Put simply, inspiring teachers inspire learning. Pupils are hand-picked for their ability to think; dons are selected for their enthusiasm, dedication and expertise.
“My favourite subject is Biology. I have a really interesting and supportive don and I enjoy the wider learning.”
Old Wykehamist, Matthew Arnold, wrote, “Culture is the pursuit of total perfection by means of getting to know the best which has been thought and said in the world.”
He could as well have been describing Div. Div is our unique programme of general cultural studies. In these lessons, boys engage with a wide range of subjects, from English Literature to Ancient History to the History of Science. Lessons are often discussion-based, and Div is not bound by the examined curriculum. Teachers who take Div (referred to as ‘Div dons’) are drawn from the whole range of academic departments. As boys progress through the school, the direction of study is often steered towards their own academic interests.
“Think of Div as ‘All you need to know about anything you want’ and you pretty much have it.”
The academic pace at Winchester is fast and fulfilling. We do not solely teach boys to pass exams, but their results speak for themselves. The Cambridge IGCSE and Pre-U programmes prepare boys for life and learning at university.
CLUBS, SOCIETIES & ACTIVITIES
“It’s very easy to find friends you can relate to.”
Outside the classrooms and boarding houses, boys form friendships through the many clubs and societies on offer. New clubs are formed when interests are shared, and many societies date back a hundred or more years. A huge choice of activities, both sporting and cultural, give boys the chance to balance their academic schedules with broader and less pressurised pursuits.
Throughout their time at school, boys are offered multiple opportunities to expand their understanding of a subject - and the wider world - in a varied programme of school trips, expeditions and excursions.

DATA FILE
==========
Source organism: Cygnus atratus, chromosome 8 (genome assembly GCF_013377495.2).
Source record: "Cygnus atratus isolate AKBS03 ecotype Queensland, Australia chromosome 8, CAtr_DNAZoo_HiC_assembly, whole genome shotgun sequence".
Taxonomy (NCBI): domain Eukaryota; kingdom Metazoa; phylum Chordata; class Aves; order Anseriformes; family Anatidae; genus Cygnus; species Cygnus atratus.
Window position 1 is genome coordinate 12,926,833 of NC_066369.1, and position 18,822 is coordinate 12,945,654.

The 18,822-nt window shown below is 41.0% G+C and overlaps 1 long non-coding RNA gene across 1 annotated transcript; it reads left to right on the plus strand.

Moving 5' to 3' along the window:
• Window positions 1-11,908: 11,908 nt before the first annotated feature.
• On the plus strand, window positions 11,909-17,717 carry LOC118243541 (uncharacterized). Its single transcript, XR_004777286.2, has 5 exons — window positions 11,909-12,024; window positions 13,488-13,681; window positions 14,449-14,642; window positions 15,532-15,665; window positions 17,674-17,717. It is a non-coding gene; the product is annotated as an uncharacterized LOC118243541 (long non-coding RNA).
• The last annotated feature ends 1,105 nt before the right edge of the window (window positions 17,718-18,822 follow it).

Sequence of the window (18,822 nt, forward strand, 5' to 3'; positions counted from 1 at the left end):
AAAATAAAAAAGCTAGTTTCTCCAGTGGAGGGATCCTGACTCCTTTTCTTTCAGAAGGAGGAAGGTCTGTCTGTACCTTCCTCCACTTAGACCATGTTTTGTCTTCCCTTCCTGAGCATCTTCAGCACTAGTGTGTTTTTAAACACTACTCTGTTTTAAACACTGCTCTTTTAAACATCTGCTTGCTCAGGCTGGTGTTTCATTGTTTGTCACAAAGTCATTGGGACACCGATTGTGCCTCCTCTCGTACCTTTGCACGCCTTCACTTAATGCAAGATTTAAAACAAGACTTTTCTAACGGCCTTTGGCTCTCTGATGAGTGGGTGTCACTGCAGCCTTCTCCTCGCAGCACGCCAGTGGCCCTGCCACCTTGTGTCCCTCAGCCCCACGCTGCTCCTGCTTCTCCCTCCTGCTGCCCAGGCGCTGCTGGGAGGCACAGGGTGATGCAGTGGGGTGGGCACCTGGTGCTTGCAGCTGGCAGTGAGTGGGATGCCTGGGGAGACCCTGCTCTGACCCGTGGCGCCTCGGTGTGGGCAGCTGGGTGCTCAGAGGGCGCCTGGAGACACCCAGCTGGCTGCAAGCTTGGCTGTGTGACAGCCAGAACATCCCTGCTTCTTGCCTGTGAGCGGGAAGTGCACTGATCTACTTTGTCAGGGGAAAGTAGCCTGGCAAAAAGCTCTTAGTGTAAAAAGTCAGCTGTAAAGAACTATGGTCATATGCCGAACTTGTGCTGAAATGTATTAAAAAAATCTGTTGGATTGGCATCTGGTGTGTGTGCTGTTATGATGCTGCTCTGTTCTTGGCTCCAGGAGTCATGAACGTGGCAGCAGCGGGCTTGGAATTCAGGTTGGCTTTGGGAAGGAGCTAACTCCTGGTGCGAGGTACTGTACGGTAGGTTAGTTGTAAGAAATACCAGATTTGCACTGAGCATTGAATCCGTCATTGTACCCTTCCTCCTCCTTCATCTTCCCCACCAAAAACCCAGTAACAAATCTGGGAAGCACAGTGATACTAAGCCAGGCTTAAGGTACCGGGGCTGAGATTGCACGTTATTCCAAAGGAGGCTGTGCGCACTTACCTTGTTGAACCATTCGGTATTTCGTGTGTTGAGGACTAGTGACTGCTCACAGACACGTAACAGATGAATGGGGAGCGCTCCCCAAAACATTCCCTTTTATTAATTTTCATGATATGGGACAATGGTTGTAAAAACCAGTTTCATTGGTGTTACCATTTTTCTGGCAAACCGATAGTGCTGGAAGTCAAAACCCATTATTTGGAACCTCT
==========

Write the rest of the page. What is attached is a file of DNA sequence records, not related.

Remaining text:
Physical education is vital if academic education is to flourish. With over thirty sports on offer from the outset, there is a sport to suit every boy, and excellent coaching and facilities
to help him master it.
“I moved to Winchester because my parents told me it was excellent academically but the sporting facilities were equally good.”
In tune with the traditions of his time, William of Wykeham specified an expert choir as part of his original foundation. Winchester is the only school where this tradition continues. As musical practice has evolved, so our provision has expanded. Most boys learn to play an instrument; many learn two or three, taught by the Music School’s own dons, with support from a team of over fifty visiting musicians. The school’s many orchestras and choirs perform in public, make recordings and go on tours overseas. All of these make music central to life at Winchester.
With its own theatre and Art School, abundant dramatic societies and elective creative activities, Winchester provides many opportunities for participation and self-expression in the arts.
“An education through Art teaches the foundations for independent creative enquiry, supported by a critical and contextual appreciation of those who have gone before us.”